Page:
Wood and wood-based panels for non-load bearing interior use (BS EN 1995 Service Class 1)
This specification gives recommendations for the types of substrates and flame retardants that can be used for example in lining materials, shopfitting, exhibitions, transport, etc. where humidity is not a consideration.
The specifier can specify in accordance with European fire test methods or BS 476 provided these comply with Building Regulations Approved Document B where applicable.
For panel products for constructional end uses, the specifier must specify in accordance with BS EN13986 if CE marking is a requirement.
For solid wood panelling and cladding products for constructional end uses, the specifier must specify in accordance with BS EN14915 if CE marking is a requirement.
Materials used in such situations generally require a Euroclass C or Class 1 surface spread of flame to BS 476: Part 7. In high risk areas they may need to comply with Euroclass B or Class ‘O’ as defined in Building Regulations.
WPA FR INT1, INT2 and EXT can be used.
1.3 Before and after treatment
The material before treatment should be in a suitable condition as recommended in Section 4.
The quality of joinery timber should be in accordance with BS EN 942.
Care should be taken to exclude material infected with incipient decay, particularly in the case of western hemlock.
Plywood for INT1 must meet the following minimum requirements:
BS EN 314-2, Bond class III
BS EN 636, class II
For other panel products, the manufacturer should be consulted due to the potential of swelling and the loss of physical characteristics.
Where European product standards exist, the untreated plywood or board products must meet the requirements of the standard if the material is to be CE marked.
Fabrication after treatment: as far as possible all major machining, particularly sawing and ripping, shall be carried out prior to treatment.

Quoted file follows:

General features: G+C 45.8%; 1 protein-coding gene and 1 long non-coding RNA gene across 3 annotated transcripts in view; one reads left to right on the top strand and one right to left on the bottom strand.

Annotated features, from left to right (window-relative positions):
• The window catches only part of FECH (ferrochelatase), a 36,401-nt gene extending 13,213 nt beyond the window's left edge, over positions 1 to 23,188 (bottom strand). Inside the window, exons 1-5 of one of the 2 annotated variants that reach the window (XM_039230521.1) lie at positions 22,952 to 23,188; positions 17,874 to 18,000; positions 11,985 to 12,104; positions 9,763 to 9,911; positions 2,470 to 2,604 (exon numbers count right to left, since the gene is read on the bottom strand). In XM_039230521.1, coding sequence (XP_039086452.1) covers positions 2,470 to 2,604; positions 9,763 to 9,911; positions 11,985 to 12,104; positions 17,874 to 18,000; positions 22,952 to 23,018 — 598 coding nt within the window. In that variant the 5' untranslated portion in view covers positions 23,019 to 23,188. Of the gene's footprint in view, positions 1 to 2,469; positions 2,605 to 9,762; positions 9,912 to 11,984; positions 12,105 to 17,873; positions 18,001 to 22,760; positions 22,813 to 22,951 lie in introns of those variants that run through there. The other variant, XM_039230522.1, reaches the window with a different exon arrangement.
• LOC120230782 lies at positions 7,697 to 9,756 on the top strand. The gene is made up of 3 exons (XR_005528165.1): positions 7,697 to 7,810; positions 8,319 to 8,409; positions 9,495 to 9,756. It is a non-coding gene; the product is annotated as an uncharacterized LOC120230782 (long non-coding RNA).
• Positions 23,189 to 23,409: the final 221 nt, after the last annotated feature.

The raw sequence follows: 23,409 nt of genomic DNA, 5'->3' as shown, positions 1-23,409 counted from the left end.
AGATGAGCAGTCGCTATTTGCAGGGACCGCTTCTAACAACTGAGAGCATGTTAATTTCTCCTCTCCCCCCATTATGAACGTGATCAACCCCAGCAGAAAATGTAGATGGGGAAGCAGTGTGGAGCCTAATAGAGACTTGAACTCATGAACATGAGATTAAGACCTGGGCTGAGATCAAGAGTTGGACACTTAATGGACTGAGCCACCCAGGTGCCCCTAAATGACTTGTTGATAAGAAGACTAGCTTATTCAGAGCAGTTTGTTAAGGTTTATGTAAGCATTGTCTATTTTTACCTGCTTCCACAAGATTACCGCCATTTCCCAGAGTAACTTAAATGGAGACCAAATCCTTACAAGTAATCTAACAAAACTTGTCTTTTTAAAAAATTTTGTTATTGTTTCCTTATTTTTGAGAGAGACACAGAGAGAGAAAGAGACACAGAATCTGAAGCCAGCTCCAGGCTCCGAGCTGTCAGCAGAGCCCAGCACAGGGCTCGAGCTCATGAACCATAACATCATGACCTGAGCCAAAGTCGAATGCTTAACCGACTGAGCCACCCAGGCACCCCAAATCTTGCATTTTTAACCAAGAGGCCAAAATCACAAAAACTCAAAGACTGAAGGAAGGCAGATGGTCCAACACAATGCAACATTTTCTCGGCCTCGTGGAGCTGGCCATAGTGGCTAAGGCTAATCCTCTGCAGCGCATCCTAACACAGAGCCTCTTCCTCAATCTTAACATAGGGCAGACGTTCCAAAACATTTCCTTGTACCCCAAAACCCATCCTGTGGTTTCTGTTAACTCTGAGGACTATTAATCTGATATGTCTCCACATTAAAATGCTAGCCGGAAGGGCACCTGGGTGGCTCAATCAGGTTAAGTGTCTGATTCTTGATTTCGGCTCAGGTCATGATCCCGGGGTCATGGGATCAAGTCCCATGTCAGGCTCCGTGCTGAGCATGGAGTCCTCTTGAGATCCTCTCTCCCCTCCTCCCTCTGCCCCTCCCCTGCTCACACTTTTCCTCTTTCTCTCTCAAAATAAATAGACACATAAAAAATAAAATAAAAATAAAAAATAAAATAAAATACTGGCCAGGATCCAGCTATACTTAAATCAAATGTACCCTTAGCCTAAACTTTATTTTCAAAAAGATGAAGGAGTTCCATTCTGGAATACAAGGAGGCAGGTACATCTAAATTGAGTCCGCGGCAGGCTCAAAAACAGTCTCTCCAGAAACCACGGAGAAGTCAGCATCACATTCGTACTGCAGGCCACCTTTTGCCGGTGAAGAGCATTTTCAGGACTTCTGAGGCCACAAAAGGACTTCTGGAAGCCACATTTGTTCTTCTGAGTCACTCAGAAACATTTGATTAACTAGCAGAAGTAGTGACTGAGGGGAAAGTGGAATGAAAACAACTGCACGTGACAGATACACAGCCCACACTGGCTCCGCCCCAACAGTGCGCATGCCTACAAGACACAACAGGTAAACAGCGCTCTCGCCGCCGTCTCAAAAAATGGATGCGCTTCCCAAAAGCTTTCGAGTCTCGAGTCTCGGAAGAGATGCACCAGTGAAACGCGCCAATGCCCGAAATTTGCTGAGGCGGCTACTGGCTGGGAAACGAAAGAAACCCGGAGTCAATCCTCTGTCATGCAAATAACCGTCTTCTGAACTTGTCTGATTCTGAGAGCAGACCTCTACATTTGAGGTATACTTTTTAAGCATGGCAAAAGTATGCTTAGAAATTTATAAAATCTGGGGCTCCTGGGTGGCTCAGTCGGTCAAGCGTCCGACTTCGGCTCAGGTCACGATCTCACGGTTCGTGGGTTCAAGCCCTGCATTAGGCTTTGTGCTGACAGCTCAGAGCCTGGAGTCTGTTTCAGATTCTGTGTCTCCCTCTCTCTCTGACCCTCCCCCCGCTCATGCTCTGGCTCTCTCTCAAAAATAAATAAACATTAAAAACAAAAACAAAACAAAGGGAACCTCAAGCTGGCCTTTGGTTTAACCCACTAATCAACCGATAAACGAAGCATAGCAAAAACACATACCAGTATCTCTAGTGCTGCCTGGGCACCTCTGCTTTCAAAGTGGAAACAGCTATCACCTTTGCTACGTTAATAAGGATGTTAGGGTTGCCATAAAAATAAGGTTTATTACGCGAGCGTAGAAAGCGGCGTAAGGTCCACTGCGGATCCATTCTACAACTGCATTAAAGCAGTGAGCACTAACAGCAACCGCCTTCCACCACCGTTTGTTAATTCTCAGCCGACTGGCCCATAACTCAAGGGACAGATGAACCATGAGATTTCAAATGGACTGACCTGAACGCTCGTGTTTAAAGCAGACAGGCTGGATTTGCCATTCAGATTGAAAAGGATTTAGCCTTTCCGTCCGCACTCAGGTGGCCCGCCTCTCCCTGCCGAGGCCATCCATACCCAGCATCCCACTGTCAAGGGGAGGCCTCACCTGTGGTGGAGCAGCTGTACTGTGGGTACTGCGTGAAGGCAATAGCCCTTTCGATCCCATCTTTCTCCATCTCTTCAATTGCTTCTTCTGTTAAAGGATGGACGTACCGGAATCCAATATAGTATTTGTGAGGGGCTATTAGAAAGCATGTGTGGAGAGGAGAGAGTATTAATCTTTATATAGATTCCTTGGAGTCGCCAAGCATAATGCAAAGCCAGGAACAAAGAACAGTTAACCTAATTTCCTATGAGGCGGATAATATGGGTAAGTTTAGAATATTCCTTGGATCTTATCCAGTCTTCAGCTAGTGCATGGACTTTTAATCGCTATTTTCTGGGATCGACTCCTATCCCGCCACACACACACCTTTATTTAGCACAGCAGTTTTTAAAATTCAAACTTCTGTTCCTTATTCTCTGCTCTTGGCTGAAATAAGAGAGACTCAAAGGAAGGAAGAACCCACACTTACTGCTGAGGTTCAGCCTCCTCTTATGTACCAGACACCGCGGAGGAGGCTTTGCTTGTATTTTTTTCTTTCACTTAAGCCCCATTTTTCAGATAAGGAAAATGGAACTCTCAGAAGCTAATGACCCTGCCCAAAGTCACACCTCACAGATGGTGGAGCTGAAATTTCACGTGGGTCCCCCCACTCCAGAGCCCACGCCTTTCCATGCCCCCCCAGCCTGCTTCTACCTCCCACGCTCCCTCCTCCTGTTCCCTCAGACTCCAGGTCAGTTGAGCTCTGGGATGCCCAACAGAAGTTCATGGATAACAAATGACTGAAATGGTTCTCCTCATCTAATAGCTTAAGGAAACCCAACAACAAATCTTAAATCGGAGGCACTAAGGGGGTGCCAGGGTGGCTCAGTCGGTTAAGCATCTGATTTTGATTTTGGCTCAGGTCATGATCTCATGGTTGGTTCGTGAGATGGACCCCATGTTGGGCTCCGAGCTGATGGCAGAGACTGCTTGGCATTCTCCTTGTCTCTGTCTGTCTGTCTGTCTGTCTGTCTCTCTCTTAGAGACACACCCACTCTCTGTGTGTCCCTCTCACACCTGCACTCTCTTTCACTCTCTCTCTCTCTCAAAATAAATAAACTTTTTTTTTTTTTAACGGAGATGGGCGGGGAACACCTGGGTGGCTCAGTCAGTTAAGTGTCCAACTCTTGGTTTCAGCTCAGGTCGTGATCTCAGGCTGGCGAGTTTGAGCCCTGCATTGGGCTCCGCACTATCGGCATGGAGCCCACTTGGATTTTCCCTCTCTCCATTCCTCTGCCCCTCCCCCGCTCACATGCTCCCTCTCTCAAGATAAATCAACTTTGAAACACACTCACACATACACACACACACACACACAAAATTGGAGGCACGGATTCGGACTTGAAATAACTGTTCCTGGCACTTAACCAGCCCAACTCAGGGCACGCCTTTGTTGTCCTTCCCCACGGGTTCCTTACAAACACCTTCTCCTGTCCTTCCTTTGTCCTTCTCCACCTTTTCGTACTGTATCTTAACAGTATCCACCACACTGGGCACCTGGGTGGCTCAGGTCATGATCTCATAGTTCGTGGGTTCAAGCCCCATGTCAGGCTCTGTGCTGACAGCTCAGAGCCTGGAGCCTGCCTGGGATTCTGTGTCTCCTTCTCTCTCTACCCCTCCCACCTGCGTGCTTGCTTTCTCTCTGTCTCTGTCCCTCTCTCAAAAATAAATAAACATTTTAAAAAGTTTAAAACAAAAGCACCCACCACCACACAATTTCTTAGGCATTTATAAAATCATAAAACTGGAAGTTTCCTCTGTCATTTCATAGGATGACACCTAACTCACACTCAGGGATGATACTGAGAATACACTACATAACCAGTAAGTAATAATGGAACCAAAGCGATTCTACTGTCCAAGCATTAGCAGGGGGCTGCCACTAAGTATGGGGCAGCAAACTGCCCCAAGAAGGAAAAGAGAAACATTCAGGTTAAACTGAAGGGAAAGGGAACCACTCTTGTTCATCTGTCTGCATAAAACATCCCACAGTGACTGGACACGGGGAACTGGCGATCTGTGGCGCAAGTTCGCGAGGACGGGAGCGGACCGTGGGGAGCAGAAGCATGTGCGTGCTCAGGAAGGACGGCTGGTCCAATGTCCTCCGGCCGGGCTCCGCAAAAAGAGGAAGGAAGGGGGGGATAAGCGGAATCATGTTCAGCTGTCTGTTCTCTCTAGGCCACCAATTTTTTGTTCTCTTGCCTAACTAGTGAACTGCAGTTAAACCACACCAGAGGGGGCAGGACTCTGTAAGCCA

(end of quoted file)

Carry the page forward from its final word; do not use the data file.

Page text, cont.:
Where post-treatment machining, cross cutting, boring of holes, etc. is unavoidable, the freshly exposed surfaces must be treated as specified by the manufacturer of the treatment involved. This stipulation is particularly important with those treatments, which confer protection from fungal attack, since in these cases, it is essential to maintain a protective envelope of treated timber if protection is to be afforded under adverse conditions.
Where extensive machining occurs after treatment, e.g. ripping of solid timber sections, then the material shall be returned to the treatment plant for reprocessing.
Impregnation with water-containing flame retardants increases the moisture content of wood. After treatment this needs to be reduced to a level suitable for the end use of the wood (see section 5.3). Drying is usually accelerated by kiln drying.
1.4 Flame retardant treatments and methods of application
Types INT1, INT2 and EXT
Application can be by double vacuum, full cell or empty cell to suit the permeability of the
1.5 Model specification phrase
WPA FR1 commodity specification: [insert material/species] to be treated to [insert required fire performance class from this list: Euroclass B; or Euroclass C; or Class 1 Surface Spread of Flame to BS 476 Part 7; or Class ‘O’ BS 476 Parts 6 & 7] using a WPA Type [insert INT1, INT2 or EXT] formulation* listed in the WPA manual Industrial Flame Retardant Treatment of Solid Timber and Panel Products*.
* Where specifiers wish to specify use of a particular named flame retardant product, and/or to require
that treatment be carried out in accordance with the WPA Benchmark FR Quality Scheme appropriate details can be inserted where an asterisk appears in the above sentences. For treatment in accordance with the WPA Benchmark FR Quality Scheme, the phrase ‘in accordance with the requirements of the WPA Benchmark FR Flame Retardants Quality Scheme’ should be added to the specification.